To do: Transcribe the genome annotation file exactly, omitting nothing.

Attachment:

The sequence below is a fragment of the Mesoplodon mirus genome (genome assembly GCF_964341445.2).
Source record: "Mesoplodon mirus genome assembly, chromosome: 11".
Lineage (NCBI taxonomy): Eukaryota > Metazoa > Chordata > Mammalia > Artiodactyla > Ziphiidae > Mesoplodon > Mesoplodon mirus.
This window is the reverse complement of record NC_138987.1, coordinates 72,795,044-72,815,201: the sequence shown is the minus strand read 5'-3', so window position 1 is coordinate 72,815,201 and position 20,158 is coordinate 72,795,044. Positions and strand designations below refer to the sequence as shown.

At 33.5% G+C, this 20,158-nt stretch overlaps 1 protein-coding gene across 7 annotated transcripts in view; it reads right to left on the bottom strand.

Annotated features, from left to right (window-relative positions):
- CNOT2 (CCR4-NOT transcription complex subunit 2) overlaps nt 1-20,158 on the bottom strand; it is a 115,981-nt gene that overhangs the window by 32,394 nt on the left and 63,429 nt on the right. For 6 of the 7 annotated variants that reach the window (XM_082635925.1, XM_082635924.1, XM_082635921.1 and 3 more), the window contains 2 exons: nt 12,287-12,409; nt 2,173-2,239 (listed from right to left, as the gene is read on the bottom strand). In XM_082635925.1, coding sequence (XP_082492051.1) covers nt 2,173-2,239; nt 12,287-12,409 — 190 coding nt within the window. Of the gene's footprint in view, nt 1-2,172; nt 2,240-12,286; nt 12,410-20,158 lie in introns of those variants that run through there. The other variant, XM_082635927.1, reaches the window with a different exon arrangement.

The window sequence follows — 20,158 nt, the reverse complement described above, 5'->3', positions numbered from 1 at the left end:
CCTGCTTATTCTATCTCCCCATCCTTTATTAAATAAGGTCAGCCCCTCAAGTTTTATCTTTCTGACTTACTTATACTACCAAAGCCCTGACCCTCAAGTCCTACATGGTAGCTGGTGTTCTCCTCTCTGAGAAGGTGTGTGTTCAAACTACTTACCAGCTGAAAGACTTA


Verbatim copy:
The sequence below is a fragment of the Mesoplodon mirus genome (genome assembly GCF_964341445.2).
Source record: "Mesoplodon mirus genome assembly, chromosome: 11".
Lineage (NCBI taxonomy): Eukaryota > Metazoa > Chordata > Mammalia > Artiodactyla > Ziphiidae > Mesoplodon > Mesoplodon mirus.
This window is the reverse complement of record NC_138987.1, coordinates 72,795,044-72,815,201: the sequence shown is the minus strand read 5'-3', so window position 1 is coordinate 72,815,201 and position 20,158 is coordinate 72,795,044. Positions and strand designations below refer to the sequence as shown.

At 33.5% G+C, this 20,158-nt stretch overlaps 1 protein-coding gene across 7 annotated transcripts in view; it reads right to left on the bottom strand.

Annotated features, from left to right (window-relative positions):
- CNOT2 (CCR4-NOT transcription complex subunit 2) overlaps nt 1-20,158 on the bottom strand; it is a 115,981-nt gene that overhangs the window by 32,394 nt on the left and 63,429 nt on the right. For 6 of the 7 annotated variants that reach the window (XM_082635925.1, XM_082635924.1, XM_082635921.1 and 3 more), the window contains 2 exons: nt 12,287-12,409; nt 2,173-2,239 (listed from right to left, as the gene is read on the bottom strand). In XM_082635925.1, coding sequence (XP_082492051.1) covers nt 2,173-2,239; nt 12,287-12,409 — 190 coding nt within the window. Of the gene's footprint in view, nt 1-2,172; nt 2,240-12,286; nt 12,410-20,158 lie in introns of those variants that run through there. The other variant, XM_082635927.1, reaches the window with a different exon arrangement.

The window sequence follows — 20,158 nt, the reverse complement described above, 5'->3', positions numbered from 1 at the left end:
CCTGCTTATTCTATCTCCCCATCCTTTATTAAATAAGGTCAGCCCCTCAAGTTTTATCTTTCTGACTTACTTATACTACCAAAGCCCTGACCCTCAAGTCCTACATGGTAGCTGGTGTTCTCCTCTCTGAGAAGGTGTGTGTTCAAACTACTTACCAGCTGAAAGACTTA